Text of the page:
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The region of Los Angeles between downtown and Long Beach is ideal for such projects because that is where the need is greatest. This region of LA has the largest concentration of groundwater contamination, emissions, and hazardous waste. It also has the highest density of poverty, unemployment, public health concerns, and more—making it where the environmental, social, and economic impact would be largest. LA has already invested significantly in the area's metro transit, meaning there may be opportunities to capitalize on or collaborate with existing development. Decentralized stormwater projects could provide additional benefits across environmental, social, and economic dimensions.

Sites selected for projects could prioritize impact and the likelihood for achieving sustainability. Sustainability isn't just about being green. To be sustainable, a project needs to make economic sense and benefit the surrounding communities (PDF). A park in a dense warehouse district may have the most environmental benefits, but it may not bring the same social and economic benefits of LID and public transit investments near a retail hub. Thus, it is important to identify and understand the most important issues facing targeted communities, including improving security, celebrating history and identity, enhancing community connections, and expanding mobility. Tradeoffs could be considered during site selection, and projects could reflect the needs of locals, giving communities a stake in the success of the parks as they become cherished parts of the city.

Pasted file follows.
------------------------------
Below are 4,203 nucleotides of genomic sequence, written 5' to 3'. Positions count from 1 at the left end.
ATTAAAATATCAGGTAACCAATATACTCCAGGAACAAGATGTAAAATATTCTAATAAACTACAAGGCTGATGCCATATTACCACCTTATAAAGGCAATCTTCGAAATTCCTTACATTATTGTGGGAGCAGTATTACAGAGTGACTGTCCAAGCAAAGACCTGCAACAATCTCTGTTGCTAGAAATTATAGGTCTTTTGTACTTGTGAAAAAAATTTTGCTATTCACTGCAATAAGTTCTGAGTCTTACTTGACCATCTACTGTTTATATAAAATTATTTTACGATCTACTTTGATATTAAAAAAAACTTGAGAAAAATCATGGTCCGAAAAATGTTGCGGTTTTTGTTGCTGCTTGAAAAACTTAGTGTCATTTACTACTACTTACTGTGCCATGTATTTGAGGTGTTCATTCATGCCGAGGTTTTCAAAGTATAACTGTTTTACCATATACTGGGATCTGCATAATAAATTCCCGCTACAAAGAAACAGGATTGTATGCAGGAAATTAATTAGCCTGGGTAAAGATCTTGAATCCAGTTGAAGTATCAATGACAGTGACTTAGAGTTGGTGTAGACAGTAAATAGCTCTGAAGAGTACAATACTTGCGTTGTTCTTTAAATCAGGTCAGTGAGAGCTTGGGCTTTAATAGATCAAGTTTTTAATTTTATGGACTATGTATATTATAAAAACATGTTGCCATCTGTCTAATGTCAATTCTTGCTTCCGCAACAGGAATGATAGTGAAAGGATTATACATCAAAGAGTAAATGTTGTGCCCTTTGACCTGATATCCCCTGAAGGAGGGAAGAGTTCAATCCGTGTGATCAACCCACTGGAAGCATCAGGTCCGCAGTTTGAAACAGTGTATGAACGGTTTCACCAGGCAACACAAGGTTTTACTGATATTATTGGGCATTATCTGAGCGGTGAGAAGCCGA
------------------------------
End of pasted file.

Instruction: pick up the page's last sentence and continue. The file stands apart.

Sustainability isn't just about being green. To be sustainable, a project needs to make economic sense and benefit the surrounding communities.

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Why multiple, varied projects scattered throughout the city? Why green streets, river restoration, and a decentral park? By distributing projects, planners can disperse project benefits among more people and places. This means more schools can be near parks and more homes can be on LID streets. There are environmental benefits as well to distributing projects. Distributed systems for stormwater management, for example, have lower energy demands and fewer maintenance requirements. Distribution (PDF) also means more resilience, flexibility, and opportunity for innovation at different sites.

Los Angeles can look to San Antonio's River Walk and Atlanta's Belt Line to see the myriad benefits of ambitious projects. Atlanta and San Antonio are good role models because, like LA, they are sprawling cities. They also embarked on projects that were environmentally conscious, creating more green space and restoring natural assets. Atlanta and San Antonio (PDF) also demonstrate how ostensibly green projects can yield significant economic and social benefits, benefiting from community engagement throughout the process.

Leveraging Olympic development, Measure W funding, and more to implement a wide range of sustainable projects would be an Olympian task. Yet in this city of dreams, farfetched, ambitious ideas are encouraged and rewarded. It's worth considering whether this might be a dream worth pursuing.

Noah Johnson, Karishma Patel, and Jarrett Catlin are doctoral candidates at the Pardee RAND Graduate School and assistant policy researchers at the nonprofit, nonpartisan RAND Corporation.